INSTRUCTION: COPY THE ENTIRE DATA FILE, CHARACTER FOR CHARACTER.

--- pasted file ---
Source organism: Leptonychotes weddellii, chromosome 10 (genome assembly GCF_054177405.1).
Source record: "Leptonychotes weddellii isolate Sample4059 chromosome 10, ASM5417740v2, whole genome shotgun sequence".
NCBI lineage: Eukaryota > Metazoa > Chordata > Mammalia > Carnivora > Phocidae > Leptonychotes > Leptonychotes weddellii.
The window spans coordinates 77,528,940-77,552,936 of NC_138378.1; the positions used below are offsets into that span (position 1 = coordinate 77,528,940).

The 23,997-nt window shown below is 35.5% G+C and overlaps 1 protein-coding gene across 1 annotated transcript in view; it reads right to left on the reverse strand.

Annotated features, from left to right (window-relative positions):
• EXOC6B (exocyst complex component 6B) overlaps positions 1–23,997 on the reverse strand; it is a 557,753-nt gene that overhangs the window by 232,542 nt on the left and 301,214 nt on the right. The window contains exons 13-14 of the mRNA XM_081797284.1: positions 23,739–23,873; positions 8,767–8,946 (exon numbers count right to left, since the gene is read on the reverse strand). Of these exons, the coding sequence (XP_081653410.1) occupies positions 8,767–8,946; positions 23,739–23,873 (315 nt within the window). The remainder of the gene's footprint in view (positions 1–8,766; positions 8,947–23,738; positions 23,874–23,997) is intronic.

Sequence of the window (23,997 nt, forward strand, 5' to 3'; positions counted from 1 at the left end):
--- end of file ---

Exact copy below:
Source organism: Leptonychotes weddellii, chromosome 10 (genome assembly GCF_054177405.1).
Source record: "Leptonychotes weddellii isolate Sample4059 chromosome 10, ASM5417740v2, whole genome shotgun sequence".
NCBI lineage: Eukaryota > Metazoa > Chordata > Mammalia > Carnivora > Phocidae > Leptonychotes > Leptonychotes weddellii.
The window spans coordinates 77,528,940-77,552,936 of NC_138378.1; the positions used below are offsets into that span (position 1 = coordinate 77,528,940).

The 23,997-nt window shown below is 35.5% G+C and overlaps 1 protein-coding gene across 1 annotated transcript in view; it reads right to left on the reverse strand.

Annotated features, from left to right (window-relative positions):
• EXOC6B (exocyst complex component 6B) overlaps positions 1–23,997 on the reverse strand; it is a 557,753-nt gene that overhangs the window by 232,542 nt on the left and 301,214 nt on the right. The window contains exons 13-14 of the mRNA XM_081797284.1: positions 23,739–23,873; positions 8,767–8,946 (exon numbers count right to left, since the gene is read on the reverse strand). Of these exons, the coding sequence (XP_081653410.1) occupies positions 8,767–8,946; positions 23,739–23,873 (315 nt within the window). The remainder of the gene's footprint in view (positions 1–8,766; positions 8,947–23,738; positions 23,874–23,997) is intronic.

Sequence of the window (23,997 nt, forward strand, 5' to 3'; positions counted from 1 at the left end):